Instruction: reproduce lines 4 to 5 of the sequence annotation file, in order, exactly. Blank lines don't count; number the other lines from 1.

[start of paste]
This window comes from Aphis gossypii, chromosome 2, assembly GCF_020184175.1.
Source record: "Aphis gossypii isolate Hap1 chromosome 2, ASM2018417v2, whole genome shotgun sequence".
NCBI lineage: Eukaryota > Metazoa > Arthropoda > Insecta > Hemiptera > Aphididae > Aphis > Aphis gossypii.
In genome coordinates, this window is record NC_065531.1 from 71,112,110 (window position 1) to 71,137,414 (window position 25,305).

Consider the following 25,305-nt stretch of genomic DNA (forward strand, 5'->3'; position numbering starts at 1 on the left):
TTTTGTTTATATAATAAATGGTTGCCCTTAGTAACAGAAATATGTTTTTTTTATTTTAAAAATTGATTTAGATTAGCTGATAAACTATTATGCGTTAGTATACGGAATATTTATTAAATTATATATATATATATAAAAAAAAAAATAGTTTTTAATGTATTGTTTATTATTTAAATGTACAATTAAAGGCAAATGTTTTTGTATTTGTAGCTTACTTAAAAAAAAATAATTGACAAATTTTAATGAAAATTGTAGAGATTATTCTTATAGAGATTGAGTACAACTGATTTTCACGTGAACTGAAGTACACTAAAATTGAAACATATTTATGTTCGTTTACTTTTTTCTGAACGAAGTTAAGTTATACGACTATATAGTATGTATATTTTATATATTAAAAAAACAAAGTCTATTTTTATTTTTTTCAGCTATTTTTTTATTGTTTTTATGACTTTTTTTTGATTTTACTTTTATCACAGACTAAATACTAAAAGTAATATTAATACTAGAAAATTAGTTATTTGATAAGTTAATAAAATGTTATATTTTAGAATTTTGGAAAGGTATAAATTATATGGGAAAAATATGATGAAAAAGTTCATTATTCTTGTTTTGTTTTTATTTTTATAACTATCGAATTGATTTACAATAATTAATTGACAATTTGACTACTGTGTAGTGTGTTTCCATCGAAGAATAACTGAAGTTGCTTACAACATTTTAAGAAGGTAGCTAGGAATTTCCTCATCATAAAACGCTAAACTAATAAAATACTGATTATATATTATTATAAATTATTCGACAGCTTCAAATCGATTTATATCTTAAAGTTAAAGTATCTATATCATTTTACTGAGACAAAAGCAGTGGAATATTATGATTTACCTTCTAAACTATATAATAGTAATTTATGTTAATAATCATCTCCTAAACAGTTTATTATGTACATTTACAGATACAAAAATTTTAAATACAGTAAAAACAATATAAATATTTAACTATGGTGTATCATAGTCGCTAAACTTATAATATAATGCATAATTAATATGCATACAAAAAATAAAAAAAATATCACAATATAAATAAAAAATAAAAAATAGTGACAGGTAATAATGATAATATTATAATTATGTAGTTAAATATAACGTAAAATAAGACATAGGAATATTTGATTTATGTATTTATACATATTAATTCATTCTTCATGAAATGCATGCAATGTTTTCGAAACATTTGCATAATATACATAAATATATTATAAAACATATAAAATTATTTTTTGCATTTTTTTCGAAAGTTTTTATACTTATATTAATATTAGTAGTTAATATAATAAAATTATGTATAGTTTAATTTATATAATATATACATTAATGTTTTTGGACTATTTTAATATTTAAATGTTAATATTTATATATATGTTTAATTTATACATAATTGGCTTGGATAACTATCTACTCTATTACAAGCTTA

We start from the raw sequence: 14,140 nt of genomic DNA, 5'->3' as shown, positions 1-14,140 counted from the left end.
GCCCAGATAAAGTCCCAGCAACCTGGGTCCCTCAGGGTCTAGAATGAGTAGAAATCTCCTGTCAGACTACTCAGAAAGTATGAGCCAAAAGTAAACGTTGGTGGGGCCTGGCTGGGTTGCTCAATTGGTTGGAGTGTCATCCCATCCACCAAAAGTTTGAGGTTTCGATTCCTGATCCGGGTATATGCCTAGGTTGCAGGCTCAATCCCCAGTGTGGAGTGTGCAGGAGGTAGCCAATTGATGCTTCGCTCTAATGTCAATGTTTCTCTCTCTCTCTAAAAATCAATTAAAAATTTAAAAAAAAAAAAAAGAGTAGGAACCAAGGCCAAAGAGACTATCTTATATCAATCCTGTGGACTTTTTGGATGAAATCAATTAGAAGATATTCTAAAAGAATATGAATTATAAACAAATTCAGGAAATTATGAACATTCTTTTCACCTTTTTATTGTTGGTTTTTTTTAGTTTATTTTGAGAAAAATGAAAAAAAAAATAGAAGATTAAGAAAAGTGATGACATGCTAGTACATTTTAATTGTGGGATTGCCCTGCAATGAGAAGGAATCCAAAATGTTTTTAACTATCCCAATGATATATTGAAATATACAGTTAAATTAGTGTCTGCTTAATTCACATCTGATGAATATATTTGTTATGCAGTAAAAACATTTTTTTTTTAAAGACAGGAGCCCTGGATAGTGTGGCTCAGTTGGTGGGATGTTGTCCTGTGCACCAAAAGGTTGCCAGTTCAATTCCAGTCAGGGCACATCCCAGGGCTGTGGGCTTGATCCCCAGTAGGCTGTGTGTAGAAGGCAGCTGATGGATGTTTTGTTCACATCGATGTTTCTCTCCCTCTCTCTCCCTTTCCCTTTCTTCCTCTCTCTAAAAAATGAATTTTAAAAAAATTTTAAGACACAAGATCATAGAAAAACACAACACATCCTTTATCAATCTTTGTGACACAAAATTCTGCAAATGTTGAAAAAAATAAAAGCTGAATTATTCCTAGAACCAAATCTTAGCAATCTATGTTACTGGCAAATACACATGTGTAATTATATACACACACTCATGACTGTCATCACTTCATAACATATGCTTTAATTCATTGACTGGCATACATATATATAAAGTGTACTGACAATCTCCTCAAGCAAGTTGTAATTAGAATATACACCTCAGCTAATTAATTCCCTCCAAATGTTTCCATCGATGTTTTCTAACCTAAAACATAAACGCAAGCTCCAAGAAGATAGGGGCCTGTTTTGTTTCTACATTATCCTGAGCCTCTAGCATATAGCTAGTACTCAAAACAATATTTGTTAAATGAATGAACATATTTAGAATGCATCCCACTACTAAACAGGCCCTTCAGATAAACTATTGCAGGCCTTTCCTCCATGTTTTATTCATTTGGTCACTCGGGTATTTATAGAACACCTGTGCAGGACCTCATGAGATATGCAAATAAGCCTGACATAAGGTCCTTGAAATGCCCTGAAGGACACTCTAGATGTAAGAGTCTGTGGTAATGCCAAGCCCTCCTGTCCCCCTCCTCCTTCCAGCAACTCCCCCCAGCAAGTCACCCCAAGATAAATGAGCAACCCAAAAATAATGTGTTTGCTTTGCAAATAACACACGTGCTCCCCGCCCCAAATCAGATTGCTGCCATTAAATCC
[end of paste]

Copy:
In genome coordinates, this window is record NC_065531.1 from 71,112,110 (window position 1) to 71,137,414 (window position 25,305).

Consider the following 25,305-nt stretch of genomic DNA (forward strand, 5'->3'; position numbering starts at 1 on the left):